Double Victory: Minorities and Women During World War II
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Neville Chamberlain, "Peace for Our Time," 30 September 1938

Only too soon, Chamberlain's public declaration on returning from Munich that the agreement represented "peace for our time" was discredited, making it synonymous in the future with a myopic determination to ignore at any price the threats that authoritarian dictatorships posed to democratic nations during the 1930s.[Neville Chamberlain read this statement to a cheering crowd assembled outside 10 Downing Street, the British prime minister's official residence, on the evening of his return from Germany, where Britain, France, and Germany had signed the Munich Agreement.]

We, the German Führer and Chancellor, and the British Prime Minister, have had a further meeting today and are agreed in recognizing that the question of Anglo-German relations is of the first importance for the two countries and for Europe.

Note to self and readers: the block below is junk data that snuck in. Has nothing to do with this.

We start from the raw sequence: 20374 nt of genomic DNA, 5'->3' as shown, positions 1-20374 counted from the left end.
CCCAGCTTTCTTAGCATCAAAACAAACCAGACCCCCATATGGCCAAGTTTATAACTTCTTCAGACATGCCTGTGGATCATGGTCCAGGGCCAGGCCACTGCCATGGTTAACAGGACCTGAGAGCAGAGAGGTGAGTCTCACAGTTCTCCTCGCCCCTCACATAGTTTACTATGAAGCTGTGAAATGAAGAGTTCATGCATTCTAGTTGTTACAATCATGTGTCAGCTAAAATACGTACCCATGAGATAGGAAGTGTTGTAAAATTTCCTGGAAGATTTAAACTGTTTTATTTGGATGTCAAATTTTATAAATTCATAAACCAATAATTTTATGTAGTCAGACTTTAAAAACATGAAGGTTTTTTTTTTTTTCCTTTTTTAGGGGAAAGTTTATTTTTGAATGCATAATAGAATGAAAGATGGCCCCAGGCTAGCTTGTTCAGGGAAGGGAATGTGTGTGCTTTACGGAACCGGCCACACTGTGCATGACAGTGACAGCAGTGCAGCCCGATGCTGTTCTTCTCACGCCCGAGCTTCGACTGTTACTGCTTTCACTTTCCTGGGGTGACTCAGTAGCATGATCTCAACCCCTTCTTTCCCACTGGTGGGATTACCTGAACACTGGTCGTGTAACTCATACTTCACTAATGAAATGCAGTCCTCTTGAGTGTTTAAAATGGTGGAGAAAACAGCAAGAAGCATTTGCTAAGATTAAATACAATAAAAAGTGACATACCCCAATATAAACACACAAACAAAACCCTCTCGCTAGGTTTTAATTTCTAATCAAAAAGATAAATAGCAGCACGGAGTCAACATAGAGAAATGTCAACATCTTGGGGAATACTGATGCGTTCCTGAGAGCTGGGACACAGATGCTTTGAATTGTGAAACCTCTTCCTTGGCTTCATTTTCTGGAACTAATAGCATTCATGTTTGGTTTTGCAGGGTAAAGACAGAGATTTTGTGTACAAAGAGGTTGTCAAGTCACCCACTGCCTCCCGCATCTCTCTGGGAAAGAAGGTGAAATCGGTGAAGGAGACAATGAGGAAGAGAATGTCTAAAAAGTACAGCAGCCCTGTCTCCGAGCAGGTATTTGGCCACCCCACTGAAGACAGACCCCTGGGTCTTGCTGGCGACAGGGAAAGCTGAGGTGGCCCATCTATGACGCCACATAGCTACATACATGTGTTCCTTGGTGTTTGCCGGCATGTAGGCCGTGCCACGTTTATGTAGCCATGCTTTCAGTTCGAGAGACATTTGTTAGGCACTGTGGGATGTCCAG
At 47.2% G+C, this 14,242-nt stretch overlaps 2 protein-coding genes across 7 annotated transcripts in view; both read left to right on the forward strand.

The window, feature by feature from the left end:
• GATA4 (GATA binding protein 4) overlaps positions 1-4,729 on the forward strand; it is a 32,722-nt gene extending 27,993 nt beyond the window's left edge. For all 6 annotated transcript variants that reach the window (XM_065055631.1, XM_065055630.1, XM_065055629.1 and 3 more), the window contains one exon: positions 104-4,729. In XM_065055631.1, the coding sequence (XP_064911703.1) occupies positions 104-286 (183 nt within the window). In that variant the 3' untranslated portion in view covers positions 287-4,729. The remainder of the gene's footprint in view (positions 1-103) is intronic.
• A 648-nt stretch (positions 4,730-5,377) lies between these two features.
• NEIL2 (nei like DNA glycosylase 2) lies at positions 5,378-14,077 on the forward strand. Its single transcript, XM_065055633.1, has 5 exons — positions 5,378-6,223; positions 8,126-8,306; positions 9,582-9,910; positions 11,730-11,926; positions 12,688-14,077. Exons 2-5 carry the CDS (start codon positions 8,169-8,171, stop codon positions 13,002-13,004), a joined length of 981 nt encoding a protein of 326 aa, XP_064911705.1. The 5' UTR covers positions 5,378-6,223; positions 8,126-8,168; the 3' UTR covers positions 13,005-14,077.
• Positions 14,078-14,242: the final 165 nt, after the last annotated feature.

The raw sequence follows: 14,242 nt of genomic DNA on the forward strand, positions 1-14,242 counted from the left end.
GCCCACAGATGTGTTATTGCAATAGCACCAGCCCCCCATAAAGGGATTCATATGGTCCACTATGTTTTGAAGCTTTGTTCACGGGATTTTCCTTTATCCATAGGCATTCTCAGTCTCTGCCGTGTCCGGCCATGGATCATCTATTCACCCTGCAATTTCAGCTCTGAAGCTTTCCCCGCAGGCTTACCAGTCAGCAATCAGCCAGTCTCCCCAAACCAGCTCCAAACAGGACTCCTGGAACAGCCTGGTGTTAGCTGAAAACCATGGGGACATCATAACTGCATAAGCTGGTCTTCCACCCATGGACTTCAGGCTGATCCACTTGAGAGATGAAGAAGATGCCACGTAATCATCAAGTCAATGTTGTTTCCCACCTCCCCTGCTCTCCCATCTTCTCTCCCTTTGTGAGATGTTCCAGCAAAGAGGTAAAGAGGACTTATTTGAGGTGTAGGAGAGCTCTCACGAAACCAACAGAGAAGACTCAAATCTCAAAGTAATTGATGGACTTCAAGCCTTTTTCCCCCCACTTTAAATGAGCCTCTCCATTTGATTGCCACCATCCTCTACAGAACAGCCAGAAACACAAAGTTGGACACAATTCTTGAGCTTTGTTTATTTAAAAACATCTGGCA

We regard the agreement signed last night and the Anglo-German Naval Agreement as symbolic of the desire of our two peoples never to go to war with one another again.

We are resolved that the method of consultation shall be the method adopted to deal with any other questions that may concern our two countries, and we are determined to continue our efforts to remove possible sources of difference, and thus to contribute to assure the peace of Europe.

[He then added:]

My good friends this is the second time in our history that there has come back from Germany to Downing Street peace with honor. I believe it is peace for our time. And now I recommend you to go home and sleep quietly in your beds.


Further Reading
History of the United Kingdom Web site, Primary Documents. Available at http://www.lib.byu.edu/~rdh/eurodocs/uk/peace.html.
 

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